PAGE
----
Hundreds of tons of timber have gone up in flames at a recycling plant in the Black Country – with residents urged to keep windows and doors closed today amid clouds of acrid smoke.
More than 2.5 million litres of water had been pumped onto the blaze by 9am today at Bloomfield Recycling in Tipton.
Three large bays of recycling material, including bales of MDF wood and chipboard, were alight when fire crews arrived at the site at around 3.45pm..
Specialist high volume pumping equipment and more than six fire engines were sent to the scene.
Water was pumped from the nearby canal for the three jets used to extinguish the flames.
Engineers from South Staffordshire Water were called to increase the water pressure.
Traffic on the road outside the plant was also affected, as firefighters ran hoses from one side to the other in order to access fire hydrants.
Fire crews first tackled the bays, which measured 30ft deep by 50ft wide, to stop the flames spreading further and were able to bring the blaze under control.
Diggers were then brought in to turn the material over so firefighters could hose it down and reduce the heat in the pile.
Neil Griffiths, Operational Commander for Black Country South said: “We concentrated on containing the fire to the bays that were affected to reduce the damage to the surrounding buildings.
“We brought in a high volume pump to transport water from the canal to the site to provide the water we need to tackle the fire.
“Once the fire has died down we will be using diggers and industrial machinery, already at the plant, to pull the material out and dampen it down.”
Two crews remained at the scene this morning as they continued to dampen down the material.
The cause of the fire is not yet know and an investigation has been launched by West Midlands Fire Service.
The fire at the plant is the latest to affect large waste plants in the West Midlands and as is the third time that the same site has gone up in flames in seven years - with the last fire taking place in 2011.
Following that fire, investigators discovered that metal panels at the back of the bay where the wood was stored had been removed and they suspected that it was the work of arsonists.
Robert Lindop, the site manager said: "This is the third time in seven years that this has happened here. Last time it took 24 hours to put it out and a further five days for us to start operating again."
It follows a similar fire at the Jayplas site on Dartmouth Road, which was the largest blaze ever tackled by the West Midlands Fire Service.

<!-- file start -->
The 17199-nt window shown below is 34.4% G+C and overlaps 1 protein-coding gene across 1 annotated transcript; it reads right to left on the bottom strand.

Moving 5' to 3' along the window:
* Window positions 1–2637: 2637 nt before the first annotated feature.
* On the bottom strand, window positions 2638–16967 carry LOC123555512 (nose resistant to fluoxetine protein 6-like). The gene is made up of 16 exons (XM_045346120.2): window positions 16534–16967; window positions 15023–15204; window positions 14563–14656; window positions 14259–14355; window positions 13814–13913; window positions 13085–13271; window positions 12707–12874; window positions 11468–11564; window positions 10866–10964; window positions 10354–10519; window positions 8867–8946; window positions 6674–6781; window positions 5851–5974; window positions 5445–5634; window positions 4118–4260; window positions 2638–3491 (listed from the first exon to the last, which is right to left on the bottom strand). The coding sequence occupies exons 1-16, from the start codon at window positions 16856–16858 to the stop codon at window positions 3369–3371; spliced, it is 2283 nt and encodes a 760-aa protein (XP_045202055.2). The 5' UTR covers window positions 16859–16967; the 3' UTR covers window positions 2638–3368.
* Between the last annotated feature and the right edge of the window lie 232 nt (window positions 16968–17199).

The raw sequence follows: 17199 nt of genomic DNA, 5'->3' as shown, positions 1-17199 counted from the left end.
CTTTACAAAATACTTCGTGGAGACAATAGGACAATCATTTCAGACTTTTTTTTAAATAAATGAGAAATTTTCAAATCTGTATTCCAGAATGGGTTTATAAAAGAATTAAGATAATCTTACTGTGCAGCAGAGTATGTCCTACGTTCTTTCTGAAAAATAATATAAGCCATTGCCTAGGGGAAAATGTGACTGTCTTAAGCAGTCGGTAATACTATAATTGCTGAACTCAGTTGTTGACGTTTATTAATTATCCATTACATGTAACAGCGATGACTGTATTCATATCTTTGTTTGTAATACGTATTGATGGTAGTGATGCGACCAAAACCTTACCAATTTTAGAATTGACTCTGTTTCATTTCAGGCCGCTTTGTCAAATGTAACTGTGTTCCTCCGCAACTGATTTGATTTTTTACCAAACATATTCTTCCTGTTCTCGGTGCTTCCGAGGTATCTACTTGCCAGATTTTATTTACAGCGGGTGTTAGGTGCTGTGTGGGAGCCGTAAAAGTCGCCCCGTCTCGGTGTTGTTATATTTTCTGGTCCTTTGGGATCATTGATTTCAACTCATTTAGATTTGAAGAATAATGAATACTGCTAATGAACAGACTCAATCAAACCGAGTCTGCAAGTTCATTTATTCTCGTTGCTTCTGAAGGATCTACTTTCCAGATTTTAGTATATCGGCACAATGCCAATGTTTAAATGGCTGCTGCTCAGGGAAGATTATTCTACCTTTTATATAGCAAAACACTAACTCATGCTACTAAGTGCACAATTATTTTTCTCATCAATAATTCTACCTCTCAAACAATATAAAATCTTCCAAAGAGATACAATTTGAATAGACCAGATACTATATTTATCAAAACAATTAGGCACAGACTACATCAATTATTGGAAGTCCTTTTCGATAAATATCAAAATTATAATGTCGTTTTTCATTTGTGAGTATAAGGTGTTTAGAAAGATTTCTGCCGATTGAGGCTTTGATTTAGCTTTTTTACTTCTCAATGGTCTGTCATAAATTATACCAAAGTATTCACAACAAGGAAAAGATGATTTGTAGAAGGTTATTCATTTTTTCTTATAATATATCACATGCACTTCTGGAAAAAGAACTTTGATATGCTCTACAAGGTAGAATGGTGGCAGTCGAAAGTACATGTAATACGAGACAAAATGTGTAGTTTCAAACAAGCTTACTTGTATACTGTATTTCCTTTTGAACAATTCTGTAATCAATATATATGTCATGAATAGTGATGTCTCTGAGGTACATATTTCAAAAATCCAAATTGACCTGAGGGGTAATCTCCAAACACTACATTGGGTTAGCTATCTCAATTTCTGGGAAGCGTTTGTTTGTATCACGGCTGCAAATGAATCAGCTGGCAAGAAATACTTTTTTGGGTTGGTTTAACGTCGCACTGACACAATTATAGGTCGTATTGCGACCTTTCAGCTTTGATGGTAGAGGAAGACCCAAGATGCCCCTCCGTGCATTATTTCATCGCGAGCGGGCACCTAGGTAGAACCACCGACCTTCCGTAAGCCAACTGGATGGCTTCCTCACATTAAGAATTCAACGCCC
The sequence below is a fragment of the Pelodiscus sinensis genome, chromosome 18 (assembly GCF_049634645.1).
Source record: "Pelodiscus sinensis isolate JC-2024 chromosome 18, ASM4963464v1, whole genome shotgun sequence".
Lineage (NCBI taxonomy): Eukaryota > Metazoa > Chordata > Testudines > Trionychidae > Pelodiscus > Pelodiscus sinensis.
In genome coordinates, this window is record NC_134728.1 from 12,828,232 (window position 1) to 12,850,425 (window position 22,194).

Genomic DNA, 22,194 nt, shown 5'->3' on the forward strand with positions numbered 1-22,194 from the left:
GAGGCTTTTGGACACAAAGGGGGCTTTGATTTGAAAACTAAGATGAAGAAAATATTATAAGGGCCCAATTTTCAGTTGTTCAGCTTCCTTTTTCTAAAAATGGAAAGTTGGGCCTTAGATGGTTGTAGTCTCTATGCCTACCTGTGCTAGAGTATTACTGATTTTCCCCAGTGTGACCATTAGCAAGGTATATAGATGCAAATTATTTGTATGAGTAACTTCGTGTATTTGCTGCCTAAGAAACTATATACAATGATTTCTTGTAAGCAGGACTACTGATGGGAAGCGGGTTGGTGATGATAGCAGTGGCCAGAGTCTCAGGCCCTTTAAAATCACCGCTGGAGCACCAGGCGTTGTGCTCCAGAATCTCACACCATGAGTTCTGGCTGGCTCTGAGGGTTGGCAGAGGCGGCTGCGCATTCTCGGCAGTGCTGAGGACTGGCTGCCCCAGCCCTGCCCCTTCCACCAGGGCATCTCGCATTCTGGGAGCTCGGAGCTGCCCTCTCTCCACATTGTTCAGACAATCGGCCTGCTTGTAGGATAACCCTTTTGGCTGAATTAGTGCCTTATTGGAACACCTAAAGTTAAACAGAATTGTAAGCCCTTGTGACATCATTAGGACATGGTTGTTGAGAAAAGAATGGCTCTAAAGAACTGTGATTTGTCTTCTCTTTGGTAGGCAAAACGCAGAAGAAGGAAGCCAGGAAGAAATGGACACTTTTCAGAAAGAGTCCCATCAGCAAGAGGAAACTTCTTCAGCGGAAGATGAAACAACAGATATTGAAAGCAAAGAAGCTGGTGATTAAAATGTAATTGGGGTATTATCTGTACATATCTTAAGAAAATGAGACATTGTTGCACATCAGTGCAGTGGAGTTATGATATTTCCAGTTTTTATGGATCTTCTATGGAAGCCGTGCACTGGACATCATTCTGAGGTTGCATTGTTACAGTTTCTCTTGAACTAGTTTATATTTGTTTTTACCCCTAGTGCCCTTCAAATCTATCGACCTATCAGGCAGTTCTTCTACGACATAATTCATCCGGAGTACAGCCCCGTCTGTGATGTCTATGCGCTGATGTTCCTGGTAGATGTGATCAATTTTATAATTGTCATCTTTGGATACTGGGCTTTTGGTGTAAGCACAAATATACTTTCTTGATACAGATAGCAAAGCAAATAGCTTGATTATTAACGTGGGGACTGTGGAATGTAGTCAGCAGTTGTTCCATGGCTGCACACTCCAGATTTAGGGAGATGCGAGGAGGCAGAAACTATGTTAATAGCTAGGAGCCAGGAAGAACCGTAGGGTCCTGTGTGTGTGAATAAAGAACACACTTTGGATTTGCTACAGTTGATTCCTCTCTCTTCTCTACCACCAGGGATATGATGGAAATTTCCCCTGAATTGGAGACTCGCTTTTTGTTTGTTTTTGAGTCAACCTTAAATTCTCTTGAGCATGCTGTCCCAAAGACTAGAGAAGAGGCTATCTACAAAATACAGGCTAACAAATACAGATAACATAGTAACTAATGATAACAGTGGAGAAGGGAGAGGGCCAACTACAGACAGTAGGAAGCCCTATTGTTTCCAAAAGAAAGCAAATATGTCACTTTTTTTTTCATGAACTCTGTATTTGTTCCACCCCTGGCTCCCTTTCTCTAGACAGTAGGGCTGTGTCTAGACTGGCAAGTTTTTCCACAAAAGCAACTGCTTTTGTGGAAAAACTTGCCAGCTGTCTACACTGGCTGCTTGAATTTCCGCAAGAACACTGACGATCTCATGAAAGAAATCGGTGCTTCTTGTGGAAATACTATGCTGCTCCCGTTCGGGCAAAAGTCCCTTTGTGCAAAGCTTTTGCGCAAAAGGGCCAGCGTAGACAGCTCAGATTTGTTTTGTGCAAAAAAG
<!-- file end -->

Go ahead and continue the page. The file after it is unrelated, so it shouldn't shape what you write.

More than 200 firefighters tackled the fire at its height, and 10,000 tons of plastic were destroyed.
Neil Griffiths, Operational Commander for Black Country South, said: "The West Midlands has had a number of similar fires recently and it is something that is being looked at nationally with colleagues from other fire services.
"We hope to find a way of reducing the risk of these fires happening in the future."
West Midlands Fire Service said CCTV confirmed a Chinese lantern had floated onto bales of compacted recycled plastic and paper at Jayplas and took six minutes to ignite and spread. Flames leapt more than 100ft while smoke billowed more than 6,000ft into the sky.
The report was produced by Wolverhampton-based agricultural and environmental consultancy Adas, which was commissioned by Defra to assess the impact of sky lanterns, also called Chinese lanterns, and helium balloons on livestock and the environment.
Sandwell MPs Tom Watson and John Spellar have both called for Chinese lanterns to be banned and for a review of rules concerning how waste can be stored at recycling plants. Farmers have long been calling for Chinese lanterns to be banned amid concerns they pose a risk to animals.
More than 70 firefighters were sent to Premier Waste UK in Perry Barr last August in the early hours of the morning after a fire broke out in a warehouse unit containing materials for recycling. Around 500 tons of materials were alight.
Fifteen fire engines were at the scene at the height of the blaze and the busy Walsall Road was closed during the rush hour.
Flames also took hold at Lawrence Recycling in Kidderminster last June and Pelican Foods in Stourport in May.
It was the second blaze to hit Lawrence Recycling in less than six months which eventually led to the collapse of the family firm with the loss of 24 jobs.
A £250,000 taxpayer-funded operation was carried out to extinguish the most recent blaze in June.
The fires have been cited as key reasons behind the demise of the company, which had operated for 30 years. Wyre Forest District Council, Worcestershire County Council, Hereford and Worcester Fire and Rescue and the Environment Agency all made financial contributions to the operation. The district council is believed to have contributed Â£50,000 towards the scheme.
The most recent fire at the site burned for almost two months.
Around 500 tonnes of unburned waste had to be moved alongside the demolition of the two bays.